This week's federal player:

Budge Weidman: Uncovering our nation's history

Budge Weidman
Budge Weidman (National Archives)
From the Partnership for Public Service
Monday, February 1, 2010; 10:18 AM

Among the treasures at the National Archives and Records Administration are voluminous Civil War military and pension documents. A dedicated group of volunteers are unearthing papers that offer a glimpse into the lives of Civil War soldiers and their families.

Budge Weidman, 74, who heads the Civil War Conservation Corps (CWCC) has logged thousands of hours helping preserve the Civil War records and publish them on microfilm and the Internet.

"The Civil War records are the most used in the National Archives and are a huge part of the agency's requests for research, because the public can look for genealogy information in them," Weidman said. "One of the great things about this project is that we are making records more accessible to the American public."

The records found by Weidman's team include a plea for a military pension from Elizabeth Keckly, Mary Todd Lincoln's dressmaker, who lost her son George during the Civil War. Keckly applied for a military pension in 1863 so she could repay loans used to win freedom from slavery for herself and her son.

Another document told the story of a woman who wrote about her lack of documentation to prove she was married to a slain soldier. She explained that "her father was so mad that she married an Irishman that he tore up her marriage certificate so she had to have friends and neighbors write letters as evidence." Then there was the poignant letter from Samuel Cabble, a slave before joining the Fifty-Fifth Massachusetts Infantry, who wrote to his wife that he was "a soldier now and I shall use my utmost endeavor to strike at the rebellion and the heart of this system that so long has kept us in chains."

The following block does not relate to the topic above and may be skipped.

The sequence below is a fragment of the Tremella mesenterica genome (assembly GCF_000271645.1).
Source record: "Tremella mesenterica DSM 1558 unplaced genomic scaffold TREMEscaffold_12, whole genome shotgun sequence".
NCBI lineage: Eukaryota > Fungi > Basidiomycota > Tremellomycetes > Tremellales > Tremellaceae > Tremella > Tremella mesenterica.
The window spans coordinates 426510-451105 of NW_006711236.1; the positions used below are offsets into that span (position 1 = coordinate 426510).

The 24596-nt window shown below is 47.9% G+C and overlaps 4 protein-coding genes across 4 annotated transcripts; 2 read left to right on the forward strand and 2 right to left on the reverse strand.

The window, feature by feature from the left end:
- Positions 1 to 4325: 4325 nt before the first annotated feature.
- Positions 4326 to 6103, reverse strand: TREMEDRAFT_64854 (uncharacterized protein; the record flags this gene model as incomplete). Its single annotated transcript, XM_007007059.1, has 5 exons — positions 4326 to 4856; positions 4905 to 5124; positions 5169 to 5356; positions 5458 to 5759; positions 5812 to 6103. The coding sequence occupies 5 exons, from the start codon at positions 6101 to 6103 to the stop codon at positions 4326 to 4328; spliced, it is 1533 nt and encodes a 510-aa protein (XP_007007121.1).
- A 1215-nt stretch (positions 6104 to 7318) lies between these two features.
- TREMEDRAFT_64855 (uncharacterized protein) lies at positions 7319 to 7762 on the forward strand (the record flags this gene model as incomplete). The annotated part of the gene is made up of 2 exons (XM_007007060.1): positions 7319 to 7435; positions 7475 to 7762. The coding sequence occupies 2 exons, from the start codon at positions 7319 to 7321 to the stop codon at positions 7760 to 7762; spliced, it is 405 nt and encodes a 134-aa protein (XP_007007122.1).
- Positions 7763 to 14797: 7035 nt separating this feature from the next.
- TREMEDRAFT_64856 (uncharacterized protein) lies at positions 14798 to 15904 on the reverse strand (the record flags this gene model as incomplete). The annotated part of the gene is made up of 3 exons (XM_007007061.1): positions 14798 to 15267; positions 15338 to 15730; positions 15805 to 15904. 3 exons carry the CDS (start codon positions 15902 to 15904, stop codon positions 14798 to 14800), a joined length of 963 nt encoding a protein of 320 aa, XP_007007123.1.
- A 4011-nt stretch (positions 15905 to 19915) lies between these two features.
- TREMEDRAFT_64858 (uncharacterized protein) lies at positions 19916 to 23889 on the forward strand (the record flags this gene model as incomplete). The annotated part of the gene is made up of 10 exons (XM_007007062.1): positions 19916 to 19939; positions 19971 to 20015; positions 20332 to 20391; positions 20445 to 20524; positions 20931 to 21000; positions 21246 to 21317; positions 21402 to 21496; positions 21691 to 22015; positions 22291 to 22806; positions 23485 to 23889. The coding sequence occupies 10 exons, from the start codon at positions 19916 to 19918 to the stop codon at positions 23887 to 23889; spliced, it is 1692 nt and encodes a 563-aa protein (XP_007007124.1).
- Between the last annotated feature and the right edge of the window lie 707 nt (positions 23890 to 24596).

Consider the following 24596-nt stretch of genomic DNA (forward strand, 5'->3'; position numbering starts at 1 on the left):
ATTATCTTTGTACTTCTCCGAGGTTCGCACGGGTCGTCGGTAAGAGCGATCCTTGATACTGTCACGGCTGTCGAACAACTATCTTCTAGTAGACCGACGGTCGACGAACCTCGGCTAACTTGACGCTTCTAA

Since 1994, Weidman and her volunteers have preserved and arranged, on microfilm, the military service records for approximately 160 regiments of the United States Colored Troops and more than one million field office records of the Freedmen's Bureau. Each of these projects took five years.

Weidman's group is now digitizing the Civil War Widows Pensions Records, which involves preparing the original Civil War widows' pension application files for scanning, indexing and publishing. In October 2008, launched the first images of these records on its Web site for public viewing.

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